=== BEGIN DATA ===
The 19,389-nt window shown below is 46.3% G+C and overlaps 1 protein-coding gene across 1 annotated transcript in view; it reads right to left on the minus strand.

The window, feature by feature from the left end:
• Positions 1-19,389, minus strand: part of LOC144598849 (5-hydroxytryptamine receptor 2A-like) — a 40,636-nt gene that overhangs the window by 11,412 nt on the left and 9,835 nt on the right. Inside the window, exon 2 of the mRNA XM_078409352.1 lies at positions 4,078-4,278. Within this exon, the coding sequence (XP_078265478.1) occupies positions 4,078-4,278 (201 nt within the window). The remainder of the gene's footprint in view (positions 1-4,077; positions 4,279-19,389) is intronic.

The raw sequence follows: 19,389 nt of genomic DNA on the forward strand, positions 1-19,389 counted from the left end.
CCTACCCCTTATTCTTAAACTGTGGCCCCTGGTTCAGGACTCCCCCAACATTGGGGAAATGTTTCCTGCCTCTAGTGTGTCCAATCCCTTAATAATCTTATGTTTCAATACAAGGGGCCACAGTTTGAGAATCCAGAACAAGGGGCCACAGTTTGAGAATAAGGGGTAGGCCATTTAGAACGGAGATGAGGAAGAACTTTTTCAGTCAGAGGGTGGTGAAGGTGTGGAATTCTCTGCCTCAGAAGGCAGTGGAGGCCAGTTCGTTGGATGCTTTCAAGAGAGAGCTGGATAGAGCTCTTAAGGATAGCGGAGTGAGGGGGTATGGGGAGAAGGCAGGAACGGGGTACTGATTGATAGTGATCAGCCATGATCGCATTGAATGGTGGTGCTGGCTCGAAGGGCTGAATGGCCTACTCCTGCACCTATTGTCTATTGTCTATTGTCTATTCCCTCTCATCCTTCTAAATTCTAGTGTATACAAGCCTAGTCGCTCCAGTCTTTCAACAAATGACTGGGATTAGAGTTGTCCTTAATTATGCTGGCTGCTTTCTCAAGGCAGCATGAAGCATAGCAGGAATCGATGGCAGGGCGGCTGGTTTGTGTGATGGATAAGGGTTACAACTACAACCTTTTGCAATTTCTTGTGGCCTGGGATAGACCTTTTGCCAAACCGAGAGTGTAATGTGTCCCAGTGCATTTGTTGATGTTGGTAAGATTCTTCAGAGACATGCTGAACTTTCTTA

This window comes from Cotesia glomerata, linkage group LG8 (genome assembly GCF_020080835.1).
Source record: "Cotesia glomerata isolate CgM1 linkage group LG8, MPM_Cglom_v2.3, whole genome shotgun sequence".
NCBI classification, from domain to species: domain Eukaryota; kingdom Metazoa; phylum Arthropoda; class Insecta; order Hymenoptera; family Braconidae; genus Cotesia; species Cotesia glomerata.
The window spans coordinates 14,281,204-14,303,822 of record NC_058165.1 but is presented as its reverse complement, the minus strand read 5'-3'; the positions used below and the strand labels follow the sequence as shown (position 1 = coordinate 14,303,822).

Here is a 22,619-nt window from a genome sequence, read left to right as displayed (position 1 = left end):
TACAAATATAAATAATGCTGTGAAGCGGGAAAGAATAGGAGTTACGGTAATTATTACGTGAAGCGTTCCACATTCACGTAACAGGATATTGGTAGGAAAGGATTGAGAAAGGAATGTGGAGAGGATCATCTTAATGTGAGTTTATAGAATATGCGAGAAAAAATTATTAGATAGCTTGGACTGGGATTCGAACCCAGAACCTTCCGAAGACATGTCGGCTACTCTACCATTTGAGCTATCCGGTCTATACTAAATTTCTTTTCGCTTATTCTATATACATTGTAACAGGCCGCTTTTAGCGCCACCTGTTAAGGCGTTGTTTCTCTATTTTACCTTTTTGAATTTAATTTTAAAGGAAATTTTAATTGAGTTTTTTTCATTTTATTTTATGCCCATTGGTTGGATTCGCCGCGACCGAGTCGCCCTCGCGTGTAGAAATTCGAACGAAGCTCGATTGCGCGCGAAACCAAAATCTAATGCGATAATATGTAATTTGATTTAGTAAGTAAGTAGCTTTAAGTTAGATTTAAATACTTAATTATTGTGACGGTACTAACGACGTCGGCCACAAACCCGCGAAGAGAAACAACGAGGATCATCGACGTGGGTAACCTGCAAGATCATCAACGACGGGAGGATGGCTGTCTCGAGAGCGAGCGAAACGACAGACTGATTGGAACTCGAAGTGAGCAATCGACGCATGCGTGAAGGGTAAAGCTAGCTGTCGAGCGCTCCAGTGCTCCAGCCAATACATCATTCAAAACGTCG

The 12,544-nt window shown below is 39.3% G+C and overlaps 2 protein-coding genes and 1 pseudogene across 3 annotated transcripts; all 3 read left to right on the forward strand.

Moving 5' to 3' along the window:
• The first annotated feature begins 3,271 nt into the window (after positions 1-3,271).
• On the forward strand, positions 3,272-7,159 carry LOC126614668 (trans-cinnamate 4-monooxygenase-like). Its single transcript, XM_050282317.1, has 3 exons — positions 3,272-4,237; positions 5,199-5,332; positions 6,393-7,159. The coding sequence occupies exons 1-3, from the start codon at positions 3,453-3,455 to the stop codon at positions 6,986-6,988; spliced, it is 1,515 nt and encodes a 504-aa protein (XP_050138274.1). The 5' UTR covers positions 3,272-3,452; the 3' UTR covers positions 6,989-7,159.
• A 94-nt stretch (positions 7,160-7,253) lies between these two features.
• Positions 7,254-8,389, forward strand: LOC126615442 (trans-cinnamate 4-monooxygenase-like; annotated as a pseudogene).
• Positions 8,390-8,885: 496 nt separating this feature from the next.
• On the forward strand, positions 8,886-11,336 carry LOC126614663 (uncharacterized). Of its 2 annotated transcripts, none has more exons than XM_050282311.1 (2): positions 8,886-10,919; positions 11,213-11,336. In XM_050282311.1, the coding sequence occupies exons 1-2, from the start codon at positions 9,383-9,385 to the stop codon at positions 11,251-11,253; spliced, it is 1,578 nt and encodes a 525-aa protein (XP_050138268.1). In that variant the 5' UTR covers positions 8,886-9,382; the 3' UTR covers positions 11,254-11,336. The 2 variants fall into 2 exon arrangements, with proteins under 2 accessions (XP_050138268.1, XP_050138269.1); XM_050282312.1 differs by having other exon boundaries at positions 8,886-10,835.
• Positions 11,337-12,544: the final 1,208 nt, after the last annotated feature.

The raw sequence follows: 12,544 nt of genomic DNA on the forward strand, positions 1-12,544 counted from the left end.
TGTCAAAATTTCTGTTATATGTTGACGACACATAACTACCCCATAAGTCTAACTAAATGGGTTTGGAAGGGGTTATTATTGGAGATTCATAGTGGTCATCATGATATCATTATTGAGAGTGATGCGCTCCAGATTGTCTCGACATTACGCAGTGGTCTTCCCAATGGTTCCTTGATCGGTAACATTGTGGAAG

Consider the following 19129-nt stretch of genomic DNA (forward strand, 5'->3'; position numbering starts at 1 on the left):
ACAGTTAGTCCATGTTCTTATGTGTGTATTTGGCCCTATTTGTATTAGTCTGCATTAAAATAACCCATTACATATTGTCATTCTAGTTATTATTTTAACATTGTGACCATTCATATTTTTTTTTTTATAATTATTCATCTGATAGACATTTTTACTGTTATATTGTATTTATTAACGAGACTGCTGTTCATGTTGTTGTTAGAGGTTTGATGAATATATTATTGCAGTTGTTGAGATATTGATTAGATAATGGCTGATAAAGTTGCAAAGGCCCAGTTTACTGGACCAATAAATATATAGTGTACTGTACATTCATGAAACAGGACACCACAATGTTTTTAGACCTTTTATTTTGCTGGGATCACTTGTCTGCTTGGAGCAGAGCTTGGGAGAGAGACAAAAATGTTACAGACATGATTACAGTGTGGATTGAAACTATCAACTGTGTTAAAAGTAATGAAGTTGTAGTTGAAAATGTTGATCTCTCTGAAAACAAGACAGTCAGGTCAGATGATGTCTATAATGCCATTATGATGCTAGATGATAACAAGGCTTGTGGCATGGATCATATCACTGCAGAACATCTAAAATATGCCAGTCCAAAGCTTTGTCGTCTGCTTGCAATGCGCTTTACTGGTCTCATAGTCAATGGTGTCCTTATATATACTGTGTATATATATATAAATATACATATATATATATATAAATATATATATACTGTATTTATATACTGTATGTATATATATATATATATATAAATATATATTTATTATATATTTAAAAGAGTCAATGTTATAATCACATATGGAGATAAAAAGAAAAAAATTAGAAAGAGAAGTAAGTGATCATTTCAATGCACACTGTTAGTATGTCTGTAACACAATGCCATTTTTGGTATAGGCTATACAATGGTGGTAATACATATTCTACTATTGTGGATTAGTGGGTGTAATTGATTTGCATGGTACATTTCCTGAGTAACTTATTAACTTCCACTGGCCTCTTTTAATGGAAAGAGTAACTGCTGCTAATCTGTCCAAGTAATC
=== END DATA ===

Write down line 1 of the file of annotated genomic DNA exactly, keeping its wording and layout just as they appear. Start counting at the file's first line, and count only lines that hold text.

The 19,389-nt window shown below is 46.3% G+C and overlaps 1 protein-coding gene across 1 annotated transcript in view; it reads right to left on the minus strand.